UNM’s regents in April approved a multi-faceted plan that included a “reduction in sports” effective in fiscal year 2020 that would reduce costs by $1.9 million. The board tasked Nuñez with making recommendations about how to reach the $1.9 million in savings. Nuñez spent the past few months evaluating his department – which boasts more sports than any other team in the Mountain West Conference except the federally funded Air Force Academy – and gave his recommendation to Stokes for her review.

She sent it to the regents Wednesday afternoon.

The regent-approved deficit-reduction plan for athletics already has various forms of university assistance. UNM will this year give the department $885,435 from “land sale proceeds,” another $641,000 in unspecified institutional support and $750,000 in tuition waivers for student-athletes.

Athletics’ revenue also includes about $3.7 million in student fees. The legislature also appropriates about $2.6 million for UNM athletics – $500,000 less than it allocates for New Mexico State University sports.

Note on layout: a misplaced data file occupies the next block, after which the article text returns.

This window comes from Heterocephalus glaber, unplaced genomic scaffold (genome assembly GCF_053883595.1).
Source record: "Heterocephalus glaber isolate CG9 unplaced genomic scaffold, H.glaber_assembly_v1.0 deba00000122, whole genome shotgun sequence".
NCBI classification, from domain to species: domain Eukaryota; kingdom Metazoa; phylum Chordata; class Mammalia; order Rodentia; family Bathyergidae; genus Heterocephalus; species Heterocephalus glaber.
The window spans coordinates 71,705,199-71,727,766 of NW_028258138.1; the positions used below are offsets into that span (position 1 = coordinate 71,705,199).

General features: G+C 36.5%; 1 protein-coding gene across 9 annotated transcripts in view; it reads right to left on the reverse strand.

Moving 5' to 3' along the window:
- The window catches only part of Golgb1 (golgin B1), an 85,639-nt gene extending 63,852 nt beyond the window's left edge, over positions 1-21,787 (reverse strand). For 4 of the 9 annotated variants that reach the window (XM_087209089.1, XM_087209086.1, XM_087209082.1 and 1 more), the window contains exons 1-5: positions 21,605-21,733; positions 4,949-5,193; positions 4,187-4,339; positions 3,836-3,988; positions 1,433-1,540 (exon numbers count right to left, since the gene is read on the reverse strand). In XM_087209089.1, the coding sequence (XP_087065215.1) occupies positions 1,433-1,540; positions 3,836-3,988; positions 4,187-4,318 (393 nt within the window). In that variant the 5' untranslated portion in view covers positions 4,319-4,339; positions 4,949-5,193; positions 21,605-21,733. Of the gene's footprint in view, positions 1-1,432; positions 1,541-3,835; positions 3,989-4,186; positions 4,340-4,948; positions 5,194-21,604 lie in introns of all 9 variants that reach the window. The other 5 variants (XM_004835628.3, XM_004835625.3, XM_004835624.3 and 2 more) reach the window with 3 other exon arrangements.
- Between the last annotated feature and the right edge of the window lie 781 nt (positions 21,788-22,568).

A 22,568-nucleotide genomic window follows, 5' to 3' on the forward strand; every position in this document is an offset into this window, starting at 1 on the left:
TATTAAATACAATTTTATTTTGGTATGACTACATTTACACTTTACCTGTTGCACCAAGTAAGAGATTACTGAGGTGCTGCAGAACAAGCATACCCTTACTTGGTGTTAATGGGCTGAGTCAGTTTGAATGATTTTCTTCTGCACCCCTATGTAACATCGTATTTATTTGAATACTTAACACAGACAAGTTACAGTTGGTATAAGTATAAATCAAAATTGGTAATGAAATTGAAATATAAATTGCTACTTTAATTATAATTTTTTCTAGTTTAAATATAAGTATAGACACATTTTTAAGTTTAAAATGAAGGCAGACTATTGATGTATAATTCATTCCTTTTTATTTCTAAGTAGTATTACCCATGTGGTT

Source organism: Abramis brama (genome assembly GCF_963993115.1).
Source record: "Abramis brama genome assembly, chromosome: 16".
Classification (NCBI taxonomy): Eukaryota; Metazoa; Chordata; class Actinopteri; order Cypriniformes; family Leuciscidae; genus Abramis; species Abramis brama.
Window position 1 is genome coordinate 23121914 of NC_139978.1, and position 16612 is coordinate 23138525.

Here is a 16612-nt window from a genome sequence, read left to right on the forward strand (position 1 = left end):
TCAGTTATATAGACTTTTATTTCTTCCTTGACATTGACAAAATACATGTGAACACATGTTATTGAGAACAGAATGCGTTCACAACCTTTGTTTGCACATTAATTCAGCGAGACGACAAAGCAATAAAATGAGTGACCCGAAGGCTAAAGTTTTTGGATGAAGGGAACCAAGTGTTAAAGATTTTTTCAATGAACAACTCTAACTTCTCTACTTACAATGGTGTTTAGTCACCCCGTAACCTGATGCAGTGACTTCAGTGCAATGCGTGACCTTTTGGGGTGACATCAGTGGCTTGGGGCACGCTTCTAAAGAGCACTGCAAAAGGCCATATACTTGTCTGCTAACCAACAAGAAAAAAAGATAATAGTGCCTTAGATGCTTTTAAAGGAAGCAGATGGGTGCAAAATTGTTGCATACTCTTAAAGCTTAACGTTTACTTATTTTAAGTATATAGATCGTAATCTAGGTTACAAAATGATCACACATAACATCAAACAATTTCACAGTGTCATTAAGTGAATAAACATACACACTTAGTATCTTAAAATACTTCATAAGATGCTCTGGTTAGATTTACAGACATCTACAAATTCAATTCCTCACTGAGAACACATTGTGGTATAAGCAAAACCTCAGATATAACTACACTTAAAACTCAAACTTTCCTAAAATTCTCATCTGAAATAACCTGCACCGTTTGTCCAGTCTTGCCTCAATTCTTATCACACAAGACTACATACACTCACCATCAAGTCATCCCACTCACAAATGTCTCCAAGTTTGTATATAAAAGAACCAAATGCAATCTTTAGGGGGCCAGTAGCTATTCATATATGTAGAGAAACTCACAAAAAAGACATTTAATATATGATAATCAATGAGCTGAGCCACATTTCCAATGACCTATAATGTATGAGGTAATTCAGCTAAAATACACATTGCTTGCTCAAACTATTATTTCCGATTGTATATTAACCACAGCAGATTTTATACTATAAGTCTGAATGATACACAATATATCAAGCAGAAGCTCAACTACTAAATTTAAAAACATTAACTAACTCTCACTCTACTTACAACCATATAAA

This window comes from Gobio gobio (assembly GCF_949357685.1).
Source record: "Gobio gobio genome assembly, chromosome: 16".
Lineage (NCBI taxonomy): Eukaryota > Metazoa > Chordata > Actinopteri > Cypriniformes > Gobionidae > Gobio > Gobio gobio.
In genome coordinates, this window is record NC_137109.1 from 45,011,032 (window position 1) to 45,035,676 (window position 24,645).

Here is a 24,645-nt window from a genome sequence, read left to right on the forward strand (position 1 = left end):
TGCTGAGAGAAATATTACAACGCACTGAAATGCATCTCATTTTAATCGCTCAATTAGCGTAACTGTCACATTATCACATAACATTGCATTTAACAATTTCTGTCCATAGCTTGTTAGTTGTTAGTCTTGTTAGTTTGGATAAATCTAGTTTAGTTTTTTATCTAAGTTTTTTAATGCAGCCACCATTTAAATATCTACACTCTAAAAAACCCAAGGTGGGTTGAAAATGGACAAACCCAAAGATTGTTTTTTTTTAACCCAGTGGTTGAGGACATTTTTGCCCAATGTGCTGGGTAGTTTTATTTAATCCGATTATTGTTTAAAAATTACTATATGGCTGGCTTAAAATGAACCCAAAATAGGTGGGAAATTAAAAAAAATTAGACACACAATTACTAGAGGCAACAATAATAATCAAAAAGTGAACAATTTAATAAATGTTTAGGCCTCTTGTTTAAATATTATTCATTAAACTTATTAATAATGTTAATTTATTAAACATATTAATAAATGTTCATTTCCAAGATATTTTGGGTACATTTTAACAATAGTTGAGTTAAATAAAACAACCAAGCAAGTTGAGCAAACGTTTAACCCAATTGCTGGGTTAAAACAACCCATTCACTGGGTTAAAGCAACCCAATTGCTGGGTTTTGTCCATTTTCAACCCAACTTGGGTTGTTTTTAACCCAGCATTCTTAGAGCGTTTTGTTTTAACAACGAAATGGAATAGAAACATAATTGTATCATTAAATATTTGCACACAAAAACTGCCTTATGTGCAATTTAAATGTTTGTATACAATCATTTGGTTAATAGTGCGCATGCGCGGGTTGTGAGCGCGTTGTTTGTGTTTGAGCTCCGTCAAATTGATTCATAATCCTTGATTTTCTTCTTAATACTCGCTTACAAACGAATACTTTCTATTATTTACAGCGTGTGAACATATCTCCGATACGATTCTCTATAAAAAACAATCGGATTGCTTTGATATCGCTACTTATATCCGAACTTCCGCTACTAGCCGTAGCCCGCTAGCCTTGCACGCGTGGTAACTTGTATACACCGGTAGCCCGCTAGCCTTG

Even before the recommendation was announced, some public officials offered input, including Albuquerque Mayor Tim Keller and U.S. Rep. Michelle Lujan Grisham, also a gubernatorial candidate. It is likely to garner reaction from others (see sidebar).

Stokes said she hopes that cutting sports would not threaten future funding for the athletic department or UNM as a whole.

“I’m new to New Mexico. I hear that these things happen,” she said. “I hope that we have sufficient support among leaders in the state who care about UNM and who care more about the success of our university that we can manage any one who might hope for a little vengeance.”

Complying with Title IX

But the department’s problems extend beyond finances.

In May, UNM released a Title IX assessment report indicating the athletic department was not compliant with federal gender equity laws.